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Monday 26 September 2016

Man says he offered to snatch children for Australian TV show

Published 12/04/2016 | 13:31

Ibtissam Berri next to a picture of her granddaughter Lahela al-Amin, at her home in the southern suburbs of Beirut (AP)
Ibtissam Berri next to a picture of her granddaughter Lahela al-Amin, at her home in the southern suburbs of Beirut (AP)

A contractor says he negotiated with an Australian TV network to snatch two Lebanese-Australian children from their father's family in Beirut, but the network chose a cheaper option.

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Col Chapman, who describes himself as a child recovery specialist, said executives at the Nine Network's "60 Minutes" programme told him to "sharpen his pencil" when he quoted them 150,000 Australian dollars (£80,000) late last year to get the children, Lahala, six, and Noah, four, out of Lebanon.

The children's Australian mother, Sally Faulkner, a four-member crew from Nine, two British agents from the Britain-based Child Abduction Recovery International company - known as CariI, and two Lebanese men are in police custody in Beirut over a bungled attempt last week to smuggle the children out of the country. They could be charged within days.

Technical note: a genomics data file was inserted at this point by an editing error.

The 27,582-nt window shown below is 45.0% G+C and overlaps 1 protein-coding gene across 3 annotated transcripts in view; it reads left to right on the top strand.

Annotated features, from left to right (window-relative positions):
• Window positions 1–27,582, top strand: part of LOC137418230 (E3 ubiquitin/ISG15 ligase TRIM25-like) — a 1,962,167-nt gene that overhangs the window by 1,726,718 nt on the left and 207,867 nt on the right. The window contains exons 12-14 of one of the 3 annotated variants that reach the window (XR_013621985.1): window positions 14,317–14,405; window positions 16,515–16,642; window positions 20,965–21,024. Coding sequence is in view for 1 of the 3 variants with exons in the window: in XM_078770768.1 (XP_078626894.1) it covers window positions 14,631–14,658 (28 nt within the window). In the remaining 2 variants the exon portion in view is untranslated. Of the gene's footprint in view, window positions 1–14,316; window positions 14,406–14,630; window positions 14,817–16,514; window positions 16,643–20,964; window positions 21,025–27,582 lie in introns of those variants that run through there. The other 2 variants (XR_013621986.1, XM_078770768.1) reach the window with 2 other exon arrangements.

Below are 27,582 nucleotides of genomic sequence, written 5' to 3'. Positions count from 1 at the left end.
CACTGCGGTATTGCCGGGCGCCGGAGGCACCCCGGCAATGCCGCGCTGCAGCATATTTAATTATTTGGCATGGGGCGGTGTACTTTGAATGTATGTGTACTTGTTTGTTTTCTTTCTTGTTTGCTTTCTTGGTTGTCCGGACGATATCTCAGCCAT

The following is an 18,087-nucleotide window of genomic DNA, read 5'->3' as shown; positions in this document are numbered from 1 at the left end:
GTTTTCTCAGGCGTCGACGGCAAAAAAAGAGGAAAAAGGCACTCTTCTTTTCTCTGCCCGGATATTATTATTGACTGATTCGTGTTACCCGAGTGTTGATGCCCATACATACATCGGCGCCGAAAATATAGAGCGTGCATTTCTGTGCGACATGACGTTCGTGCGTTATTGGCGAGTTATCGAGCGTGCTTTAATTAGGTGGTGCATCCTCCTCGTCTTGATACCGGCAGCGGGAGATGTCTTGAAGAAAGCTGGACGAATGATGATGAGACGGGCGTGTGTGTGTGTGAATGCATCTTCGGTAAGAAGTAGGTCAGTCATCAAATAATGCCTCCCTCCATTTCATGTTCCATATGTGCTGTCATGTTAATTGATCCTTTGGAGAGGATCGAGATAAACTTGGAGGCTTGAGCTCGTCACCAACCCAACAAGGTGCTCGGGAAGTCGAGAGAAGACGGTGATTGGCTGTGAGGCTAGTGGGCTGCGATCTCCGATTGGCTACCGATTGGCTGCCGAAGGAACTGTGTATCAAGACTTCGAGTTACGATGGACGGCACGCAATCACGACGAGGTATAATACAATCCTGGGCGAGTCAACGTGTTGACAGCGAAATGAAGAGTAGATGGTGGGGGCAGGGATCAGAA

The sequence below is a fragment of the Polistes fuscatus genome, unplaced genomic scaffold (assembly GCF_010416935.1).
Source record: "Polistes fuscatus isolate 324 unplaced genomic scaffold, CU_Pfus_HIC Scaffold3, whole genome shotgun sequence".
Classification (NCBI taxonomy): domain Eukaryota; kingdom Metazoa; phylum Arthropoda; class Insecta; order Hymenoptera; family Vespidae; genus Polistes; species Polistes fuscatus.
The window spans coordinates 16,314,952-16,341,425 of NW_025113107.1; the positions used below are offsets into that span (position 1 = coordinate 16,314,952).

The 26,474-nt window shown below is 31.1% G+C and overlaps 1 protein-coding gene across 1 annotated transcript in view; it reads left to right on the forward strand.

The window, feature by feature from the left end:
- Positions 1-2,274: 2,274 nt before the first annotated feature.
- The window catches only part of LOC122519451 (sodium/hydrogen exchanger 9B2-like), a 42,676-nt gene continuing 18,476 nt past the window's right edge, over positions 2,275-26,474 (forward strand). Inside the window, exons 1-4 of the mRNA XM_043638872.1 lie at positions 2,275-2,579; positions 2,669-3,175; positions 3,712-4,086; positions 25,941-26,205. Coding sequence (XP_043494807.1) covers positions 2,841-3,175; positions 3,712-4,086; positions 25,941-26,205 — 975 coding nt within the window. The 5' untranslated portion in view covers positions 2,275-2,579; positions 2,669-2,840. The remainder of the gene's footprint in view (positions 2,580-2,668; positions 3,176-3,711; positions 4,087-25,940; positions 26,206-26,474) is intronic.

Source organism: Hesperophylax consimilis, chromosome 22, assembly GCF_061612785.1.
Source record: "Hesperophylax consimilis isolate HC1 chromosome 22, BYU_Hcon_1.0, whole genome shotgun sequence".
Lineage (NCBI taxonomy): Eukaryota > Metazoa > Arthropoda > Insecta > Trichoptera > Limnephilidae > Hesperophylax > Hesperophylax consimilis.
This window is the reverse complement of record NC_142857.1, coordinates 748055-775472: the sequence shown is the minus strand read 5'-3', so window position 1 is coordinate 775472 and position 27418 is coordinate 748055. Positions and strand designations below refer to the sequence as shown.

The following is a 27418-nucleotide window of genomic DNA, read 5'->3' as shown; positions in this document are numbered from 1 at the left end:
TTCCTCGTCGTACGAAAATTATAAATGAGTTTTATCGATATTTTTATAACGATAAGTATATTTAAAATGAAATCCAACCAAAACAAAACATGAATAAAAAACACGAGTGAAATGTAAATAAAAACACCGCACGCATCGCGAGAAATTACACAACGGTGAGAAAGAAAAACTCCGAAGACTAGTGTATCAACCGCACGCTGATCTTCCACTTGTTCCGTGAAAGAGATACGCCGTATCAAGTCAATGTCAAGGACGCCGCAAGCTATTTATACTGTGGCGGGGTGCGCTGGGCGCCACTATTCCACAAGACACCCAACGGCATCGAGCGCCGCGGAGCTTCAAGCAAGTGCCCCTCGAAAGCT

The crew were recording from a car window on April 6 as the two Cari agents grabbed the children from their grandmother and a domestic servant at a south Beirut bus stop.

Mr Chapman said his business Child Recovery Australia would never allow a media client to direct operations during a child recover attempt to suit filming priorities and deadlines.

"The reason '60' didn't go with us is we were dearer and we don't work with media, not in that sense, anyway," Mr Chapman said.

Nine refused to say whether it paid for Cari's bid to retrieve the children. Ms Faulkner accuses her former husband Ali al-Amin of taking them from Australia last year without her permission.

"We don't ever talk about payment in relation to a story," network spokeswoman Victoria Buchan said.

She declined to say whether the network had ever been in negotiations with Mr Chapman.

Lebanese authorities had a signed statement from one of the Cari agents in custody that said the network had paid 115,000 Australian dollars (£62,000) for the operation, Australian Broadcasting Corp reported.

The custody dispute between Ms Faulkner, 29, and he ex-husband has been going on for several years, and Australia media have reported that he took the two children to Lebanon for a holiday last year but did not return.

Press Association

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